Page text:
The National Archives holds a wealth of material documenting the African American experience and resources related to Dr. Martin Luther King, Jr. https://www.archives.gov/news/topics/african-american-history?fbclid=IwAR1n83jJl475252d-y71FK2EDjurklgv4jHQnMw8R5eHE919MA6BoOmkZpc
In January, to honor the birthday of Dr. Martin Luther King, Jr., we remember his contributions to the nation and his role in the civil rights movement.
The largest African American History website in the world.
Multiple links available by archives.gov
Online collection of multimedia primary resources documenting the Civil Rights movement. Includes texts, photographs, video, and sound files.
The official, living memorial dedicated to the advancement of the legacy of Dr. Martin Luther King Jr.
Information on the organization and key figures involved in the NAACP.
Located at the Lorraine Motel, the site of Dr. Martin Luther King's assassination, the museum chronicles key episodes of the American civil rights movement.
In many ways, there are few things as powerful and as important as a people, as a nation that is steeped in its history. Often America is celebrated as a place that forgets. This museum seeks to help all Americans remember, and by remembering, this institution will stimulate a dialogue about race and help to foster a spirit of reconciliation and healing.
This project preserves records and memories of activism in the United States that supported the struggles of African peoples against colonialism, apartheid, and social injustice from the 1950s through the 1990s.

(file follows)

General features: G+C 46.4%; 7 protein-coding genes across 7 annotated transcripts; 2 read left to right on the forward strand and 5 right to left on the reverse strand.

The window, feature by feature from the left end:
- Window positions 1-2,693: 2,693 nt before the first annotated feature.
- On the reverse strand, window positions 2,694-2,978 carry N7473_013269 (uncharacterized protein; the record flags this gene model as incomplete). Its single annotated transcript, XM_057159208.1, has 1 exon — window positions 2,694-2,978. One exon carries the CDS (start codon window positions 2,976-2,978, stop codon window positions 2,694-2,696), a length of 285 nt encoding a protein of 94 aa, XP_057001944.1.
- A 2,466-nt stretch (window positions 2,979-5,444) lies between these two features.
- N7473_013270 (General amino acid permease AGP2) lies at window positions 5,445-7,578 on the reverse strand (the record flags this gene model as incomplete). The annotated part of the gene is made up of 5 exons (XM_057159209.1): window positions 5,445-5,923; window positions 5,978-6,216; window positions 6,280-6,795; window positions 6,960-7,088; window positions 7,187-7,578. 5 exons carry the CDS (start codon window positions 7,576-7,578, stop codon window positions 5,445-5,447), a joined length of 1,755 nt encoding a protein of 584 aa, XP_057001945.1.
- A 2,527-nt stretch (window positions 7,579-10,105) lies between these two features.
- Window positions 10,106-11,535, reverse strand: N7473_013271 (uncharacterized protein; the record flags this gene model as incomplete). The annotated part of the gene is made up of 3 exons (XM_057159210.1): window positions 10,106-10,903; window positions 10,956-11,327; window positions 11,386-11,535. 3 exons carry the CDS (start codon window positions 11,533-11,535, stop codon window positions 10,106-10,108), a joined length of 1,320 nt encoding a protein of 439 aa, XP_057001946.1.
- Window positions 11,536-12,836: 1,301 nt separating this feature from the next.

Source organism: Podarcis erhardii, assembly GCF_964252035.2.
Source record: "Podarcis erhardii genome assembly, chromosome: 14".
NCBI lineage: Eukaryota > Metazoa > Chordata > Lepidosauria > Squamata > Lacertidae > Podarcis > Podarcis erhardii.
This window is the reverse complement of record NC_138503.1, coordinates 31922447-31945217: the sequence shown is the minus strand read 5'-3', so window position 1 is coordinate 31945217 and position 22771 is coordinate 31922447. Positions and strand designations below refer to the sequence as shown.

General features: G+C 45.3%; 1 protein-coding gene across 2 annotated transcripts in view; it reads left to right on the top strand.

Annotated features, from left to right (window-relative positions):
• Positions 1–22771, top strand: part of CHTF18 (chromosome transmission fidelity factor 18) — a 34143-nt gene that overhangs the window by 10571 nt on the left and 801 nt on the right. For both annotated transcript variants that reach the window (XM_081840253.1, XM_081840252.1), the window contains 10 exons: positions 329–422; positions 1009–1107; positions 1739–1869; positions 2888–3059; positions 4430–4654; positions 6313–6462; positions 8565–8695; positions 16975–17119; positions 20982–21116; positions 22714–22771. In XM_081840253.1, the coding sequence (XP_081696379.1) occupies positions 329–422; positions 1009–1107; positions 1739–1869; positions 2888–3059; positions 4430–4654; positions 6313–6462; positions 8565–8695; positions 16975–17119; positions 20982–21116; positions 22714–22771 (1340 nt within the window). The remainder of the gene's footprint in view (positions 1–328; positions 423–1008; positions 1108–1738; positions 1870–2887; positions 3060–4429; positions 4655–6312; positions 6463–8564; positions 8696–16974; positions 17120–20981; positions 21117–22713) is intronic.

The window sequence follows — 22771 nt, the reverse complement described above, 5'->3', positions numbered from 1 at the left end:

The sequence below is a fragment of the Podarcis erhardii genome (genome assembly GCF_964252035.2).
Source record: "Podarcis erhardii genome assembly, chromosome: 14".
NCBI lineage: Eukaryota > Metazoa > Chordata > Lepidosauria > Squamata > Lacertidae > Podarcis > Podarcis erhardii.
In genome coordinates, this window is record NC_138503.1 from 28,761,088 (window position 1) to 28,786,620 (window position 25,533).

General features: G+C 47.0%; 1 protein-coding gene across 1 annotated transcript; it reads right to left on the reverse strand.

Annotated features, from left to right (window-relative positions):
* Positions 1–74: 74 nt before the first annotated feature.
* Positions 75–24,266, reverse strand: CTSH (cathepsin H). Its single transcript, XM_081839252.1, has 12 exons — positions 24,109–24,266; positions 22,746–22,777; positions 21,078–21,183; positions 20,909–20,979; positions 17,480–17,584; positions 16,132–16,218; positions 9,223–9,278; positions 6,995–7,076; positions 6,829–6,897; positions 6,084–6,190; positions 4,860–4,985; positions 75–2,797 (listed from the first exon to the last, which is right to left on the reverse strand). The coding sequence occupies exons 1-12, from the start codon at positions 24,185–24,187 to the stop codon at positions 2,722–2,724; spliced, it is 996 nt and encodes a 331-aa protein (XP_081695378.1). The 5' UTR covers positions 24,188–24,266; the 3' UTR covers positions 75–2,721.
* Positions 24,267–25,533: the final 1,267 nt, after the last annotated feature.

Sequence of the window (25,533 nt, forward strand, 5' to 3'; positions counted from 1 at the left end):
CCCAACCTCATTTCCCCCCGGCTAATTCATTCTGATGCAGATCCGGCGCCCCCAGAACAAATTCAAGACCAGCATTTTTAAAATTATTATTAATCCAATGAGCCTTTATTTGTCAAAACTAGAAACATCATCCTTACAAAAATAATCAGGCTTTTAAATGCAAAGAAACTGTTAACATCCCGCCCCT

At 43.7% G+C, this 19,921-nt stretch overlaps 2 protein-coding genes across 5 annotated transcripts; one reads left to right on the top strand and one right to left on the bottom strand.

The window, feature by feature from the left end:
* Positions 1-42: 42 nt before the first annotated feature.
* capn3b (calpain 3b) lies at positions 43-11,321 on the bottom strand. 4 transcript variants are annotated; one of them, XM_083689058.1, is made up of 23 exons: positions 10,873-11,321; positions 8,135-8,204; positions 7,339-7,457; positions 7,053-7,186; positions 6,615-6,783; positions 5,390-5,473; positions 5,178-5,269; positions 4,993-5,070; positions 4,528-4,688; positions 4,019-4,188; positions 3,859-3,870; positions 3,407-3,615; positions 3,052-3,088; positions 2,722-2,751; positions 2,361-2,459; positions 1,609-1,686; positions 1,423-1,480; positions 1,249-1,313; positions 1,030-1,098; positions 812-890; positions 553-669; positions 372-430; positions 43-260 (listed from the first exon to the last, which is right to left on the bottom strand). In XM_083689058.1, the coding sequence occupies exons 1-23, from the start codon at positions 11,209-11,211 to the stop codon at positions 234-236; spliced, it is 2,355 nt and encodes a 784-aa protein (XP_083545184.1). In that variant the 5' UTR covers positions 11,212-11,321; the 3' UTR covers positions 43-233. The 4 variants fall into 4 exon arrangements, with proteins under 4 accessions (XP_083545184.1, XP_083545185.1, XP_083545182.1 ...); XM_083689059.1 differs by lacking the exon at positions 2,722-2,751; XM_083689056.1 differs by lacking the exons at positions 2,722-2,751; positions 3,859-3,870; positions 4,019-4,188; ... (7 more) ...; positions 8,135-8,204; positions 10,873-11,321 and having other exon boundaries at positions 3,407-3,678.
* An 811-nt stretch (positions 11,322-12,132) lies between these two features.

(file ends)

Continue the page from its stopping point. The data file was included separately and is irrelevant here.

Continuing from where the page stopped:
BlackPast.org brings the resources of African American history into every classroom in the world. It also makes every computer, regardless of its location, a classroom in African American history.
Oral histories (with interview transcripts) and digital photographs of people who participated in the civil rights movement.
On May 12, 2009, the U. S. Congress authorized a national initiative by passing The Civil Rights History Project Act of 2009 (Public Law 111-19). The law directed the Library of Congress to conduct a national survey of existing oral history collections with relevance to the Civil Rights movement to obtain justice, freedom and equality for African Americans and to record and make widely accessible new interviews with people who participated in the struggle.
The activists interviewed for this project belong to a wide range of occupations, including lawyers, judges, doctors, farmers, journalists, professors, and musicians, among others. The video recordings of their recollections cover a wide range of topics within the freedom struggle, such as the influence of the labor movement, nonviolence and self-defense, religious faith, music, and the experiences of young activists. Actions and events discussed in the interviews include the Freedom Rides (1961), the Albany Movement (1961), the March on Washington for Jobs and Freedom (1963), the Selma to Montgomery Rights March (1965), the Orangeburg Massacre (1968), the Poor People’s Campaign (1968), sit-ins, and voter registration drives in the South.
A chronological look at activism and civil rights from the History Channel.
Reflections about young people in the freedom struggle.
Collection of "political artifacts from the 1960s-era, collected and saved over the years by activist, photographer and filmmaker, Roz Payne." Collections include underground press, small press publications, leaflets/flyers/broadsides/article reprints, posters/graphic design, buttons, photographs, objects, and newsreel films.
Includes documents from Vietnam Veterans Against the War, Black Panther Party, Student Nonviolent Coordinating Committee, and several similar groups.
Dr. Martin Luther King Nobel Peace Prize Speech
I Have a Dream Speech
Martin Luther King, Jr. for Kids